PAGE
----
The rotator cuff is a collection of four tendons that merge as they connect to the upper arm. They allow the shoulder joint to have the greatest range of motion of any joint in the body. However, the rotator cuff is also prone to injury. Inflammation, degeneration and tears are common.
Many people with rotator cuff tears do well without surgery. However, there are a number of factors that affect the success of non-surgical treatment:
- What demands do you place on your shoulder? If you are a competitive athlete who puts a great deal of stress on the shoulder, surgical repair may be most appropriate because non-surgical treatment does not reliably improve strength. Also, people tend to put more stress on their dominant arm, so if you are right-handed, doctors may be less likely to recommend surgery for rotator cuff tear of the left shoulder.
- How big is the tear and how long have you had it? Non-surgical treatment may not be as effective for a large tear (as demonstrated by MRI or other imaging tests). However, a partial tear or a small tear may respond very well without surgery. If the tear occurred years ago, it may be much more difficult to repair surgically than if it happened recently.
- What symptoms do you have and how bad are they? If the most prominent symptoms are pain and reduced mobility, non-surgical treatment may be effective. However, if your primary symptom is weakness, surgery may be a better option. A surgeon is more likely to recommend surgery for symptoms severe enough to limit normal function and daily activities, especially if other, more conservative treatments have failed.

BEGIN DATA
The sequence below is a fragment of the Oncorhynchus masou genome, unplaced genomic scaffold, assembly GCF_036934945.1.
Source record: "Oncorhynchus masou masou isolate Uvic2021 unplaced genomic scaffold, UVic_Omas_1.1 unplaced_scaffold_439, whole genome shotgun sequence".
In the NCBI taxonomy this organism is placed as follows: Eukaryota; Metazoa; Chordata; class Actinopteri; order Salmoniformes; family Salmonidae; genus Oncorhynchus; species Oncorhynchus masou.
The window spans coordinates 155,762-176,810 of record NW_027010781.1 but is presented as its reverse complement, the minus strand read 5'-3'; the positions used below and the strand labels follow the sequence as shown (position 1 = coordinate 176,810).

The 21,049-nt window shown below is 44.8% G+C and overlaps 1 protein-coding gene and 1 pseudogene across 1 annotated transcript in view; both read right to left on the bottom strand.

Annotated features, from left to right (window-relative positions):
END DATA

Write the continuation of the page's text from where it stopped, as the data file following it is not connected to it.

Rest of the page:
- How good is your overall health? Some people are poor surgical candidates because of co-existing medical problems, such as heart disease and diabetes. For such individuals, non-surgical treatment may be the only reasonable option.
Of course there are advantages to avoiding surgery. By treating non-surgically, you avoid the risks of surgery, such as infection or complications of anesthesia. There's also a long recovery period after rotator cuff surgery. While rotator cuff surgery is reportedly successful in 80% to 90% of cases, each person has a unique set of risks, benefits and expectations. So patients and surgeons must be selective and thoughtful about when to pursue surgery and when to stick with more conservative treatment.
Non-surgical treatment includes pain medications, topical treatments (such as the application of cold compresses), corticosteroid injections and physical therapy. A sling may improve comfort, but use should be limited to avoid stiffness.
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